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Data Visualisation in R/RStudio – Conclusion and Resources

Conclusion and resources
© Wellcome Genome Campus Advanced Courses and Scientific Conferences

Data visualisation in R and RStudio makes it possible to easily use basic plotting functions, or apply more advanced functions through packages.

As you must have noticed throughout this week, the undeniable added value of R/RStudio compared to the more classical resources such as Excel, is the ability to produce publication-ready graphics. For this, you can either use default functions and options, which already produce a highly controlled output quality, or you can also pre-define advanced options and use them in variables.

Moreover, you can easily ensure reproducibility of your output, simply by writing your commands in a script. This would allow you to apply changes in your data or display with the same final output.

Importantly, there are plenty of websites and online resources to easily take you through using packages, either using their official documentation, or personal contributions and forums to tackle certain aspects of the analysis.

Although using packages such as ggplot2 might seem cumbersome to understand in the beginning, I’m pretty confident that you will quickly understand that the game is worth the candle!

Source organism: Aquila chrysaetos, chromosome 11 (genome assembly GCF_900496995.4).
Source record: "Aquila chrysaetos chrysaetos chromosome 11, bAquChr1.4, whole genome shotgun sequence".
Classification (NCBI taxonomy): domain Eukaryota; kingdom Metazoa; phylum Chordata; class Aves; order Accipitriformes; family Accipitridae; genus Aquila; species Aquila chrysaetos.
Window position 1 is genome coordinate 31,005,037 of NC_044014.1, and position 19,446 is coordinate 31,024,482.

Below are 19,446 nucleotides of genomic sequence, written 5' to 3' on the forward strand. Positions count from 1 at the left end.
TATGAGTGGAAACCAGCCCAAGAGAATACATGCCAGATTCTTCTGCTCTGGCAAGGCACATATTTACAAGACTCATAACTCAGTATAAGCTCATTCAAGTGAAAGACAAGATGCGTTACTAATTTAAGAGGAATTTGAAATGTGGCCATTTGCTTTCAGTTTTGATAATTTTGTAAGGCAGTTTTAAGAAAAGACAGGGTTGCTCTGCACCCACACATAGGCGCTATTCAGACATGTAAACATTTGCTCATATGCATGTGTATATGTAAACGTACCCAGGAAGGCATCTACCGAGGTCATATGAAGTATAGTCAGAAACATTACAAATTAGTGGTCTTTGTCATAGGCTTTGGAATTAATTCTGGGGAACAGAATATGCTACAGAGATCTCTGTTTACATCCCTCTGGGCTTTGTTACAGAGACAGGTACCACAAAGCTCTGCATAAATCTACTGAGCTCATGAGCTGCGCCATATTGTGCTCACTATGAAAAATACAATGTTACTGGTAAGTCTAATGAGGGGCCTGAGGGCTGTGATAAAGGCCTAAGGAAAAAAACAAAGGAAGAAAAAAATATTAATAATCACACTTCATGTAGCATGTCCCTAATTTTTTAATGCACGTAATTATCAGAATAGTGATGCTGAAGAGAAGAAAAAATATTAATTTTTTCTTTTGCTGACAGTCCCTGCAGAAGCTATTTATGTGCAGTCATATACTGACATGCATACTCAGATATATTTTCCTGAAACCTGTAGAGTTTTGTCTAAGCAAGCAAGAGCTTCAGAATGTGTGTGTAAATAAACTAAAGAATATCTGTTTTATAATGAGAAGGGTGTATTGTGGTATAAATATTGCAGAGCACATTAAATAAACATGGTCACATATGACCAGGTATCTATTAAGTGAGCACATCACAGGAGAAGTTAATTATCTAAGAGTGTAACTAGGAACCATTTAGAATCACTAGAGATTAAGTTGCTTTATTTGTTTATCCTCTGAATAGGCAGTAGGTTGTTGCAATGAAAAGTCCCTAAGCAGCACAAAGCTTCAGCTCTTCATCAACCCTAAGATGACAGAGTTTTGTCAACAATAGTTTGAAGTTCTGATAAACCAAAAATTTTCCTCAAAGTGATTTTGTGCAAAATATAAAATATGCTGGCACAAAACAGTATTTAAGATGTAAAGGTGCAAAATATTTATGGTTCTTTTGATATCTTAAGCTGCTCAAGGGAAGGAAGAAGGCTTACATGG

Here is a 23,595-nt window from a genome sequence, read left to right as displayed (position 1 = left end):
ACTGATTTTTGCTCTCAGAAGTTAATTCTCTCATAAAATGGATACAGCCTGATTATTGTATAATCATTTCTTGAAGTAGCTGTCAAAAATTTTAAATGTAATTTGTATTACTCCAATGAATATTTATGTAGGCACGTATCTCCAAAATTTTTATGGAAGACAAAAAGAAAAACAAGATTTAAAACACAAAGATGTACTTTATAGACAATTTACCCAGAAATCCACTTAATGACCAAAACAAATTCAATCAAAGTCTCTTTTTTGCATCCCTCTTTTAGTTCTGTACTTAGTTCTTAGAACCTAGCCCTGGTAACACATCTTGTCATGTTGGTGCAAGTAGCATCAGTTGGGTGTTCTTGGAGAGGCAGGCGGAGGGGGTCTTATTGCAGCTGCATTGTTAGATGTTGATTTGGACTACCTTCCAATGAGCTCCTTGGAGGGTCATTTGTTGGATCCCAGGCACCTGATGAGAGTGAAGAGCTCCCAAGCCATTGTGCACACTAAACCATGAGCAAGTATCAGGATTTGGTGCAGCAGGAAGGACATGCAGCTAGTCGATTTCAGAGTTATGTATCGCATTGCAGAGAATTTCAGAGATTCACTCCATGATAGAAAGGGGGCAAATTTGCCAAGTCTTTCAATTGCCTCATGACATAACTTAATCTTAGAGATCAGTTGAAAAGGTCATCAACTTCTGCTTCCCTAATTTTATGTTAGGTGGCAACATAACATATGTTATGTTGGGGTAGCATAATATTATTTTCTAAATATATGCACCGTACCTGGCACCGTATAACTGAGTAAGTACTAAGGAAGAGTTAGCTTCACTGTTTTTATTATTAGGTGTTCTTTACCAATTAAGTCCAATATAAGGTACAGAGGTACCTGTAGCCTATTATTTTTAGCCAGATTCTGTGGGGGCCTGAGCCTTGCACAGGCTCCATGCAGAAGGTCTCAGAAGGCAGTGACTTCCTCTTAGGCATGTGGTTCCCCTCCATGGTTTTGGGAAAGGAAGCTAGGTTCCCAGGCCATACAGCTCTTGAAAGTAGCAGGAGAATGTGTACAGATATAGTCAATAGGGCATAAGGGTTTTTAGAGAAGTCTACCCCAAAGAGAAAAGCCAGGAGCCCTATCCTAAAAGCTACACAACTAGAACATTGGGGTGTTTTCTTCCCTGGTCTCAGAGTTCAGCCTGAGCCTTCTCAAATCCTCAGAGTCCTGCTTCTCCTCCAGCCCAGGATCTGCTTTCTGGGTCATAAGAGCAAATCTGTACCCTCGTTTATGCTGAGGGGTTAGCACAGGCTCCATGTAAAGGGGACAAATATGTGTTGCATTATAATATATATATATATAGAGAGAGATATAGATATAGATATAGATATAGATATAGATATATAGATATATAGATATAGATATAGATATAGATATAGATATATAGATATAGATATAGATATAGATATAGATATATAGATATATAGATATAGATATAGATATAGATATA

Resources for R/RStudio

There are obviously tons of online resources to guide you through introductory or advanced R or RStudio usage.

One I can suggest is This very famous website (STHDA: Statistical Tools for High-throughput Data Analysis) will give you a step by step explanation of how to use R and RStudio, taking you from very basic introductions of R principles to more advanced packages for data manipulation, statistical analysis, or data visualization with many detailed examples.

Resources for ggplot2

As I believe you understood at this point, there are still many functions and options to explore in ggplot2.

For a list of functions available in ggplot2, there are again many resources on the web. It is important to browse these resources by yourself, because each one of you will have specific display requirements and we obviously cannot cover them all.

However, now that I showed you some basic usage, and in order to help you start using ggplot2 with good references, my personal preferences are for the following resources:

  • This is the on-line version of the book “ggplot2: elegant graphics for data analysis” published (Springer publishing). This a very detailed resource on explanations of each layer with helpful examples

    This website presents ggplot2 functions classified by type of layer (aesthetics, geoms,…) and in which you can click on each function name to be automatically redirected to its usage

  • The first page of this documentation page presents a “cheatsheet” that is a printable document summarizing functions in ggplot2. At the bottom of the page you will also find a list of clickable ggplot2 functions to access their usage including examples. Many links to start working with ggplot2 are also given here

  • All other links to resources that have been given to you throughout this course

© Wellcome Genome Campus Advanced Courses and Scientific Conferences
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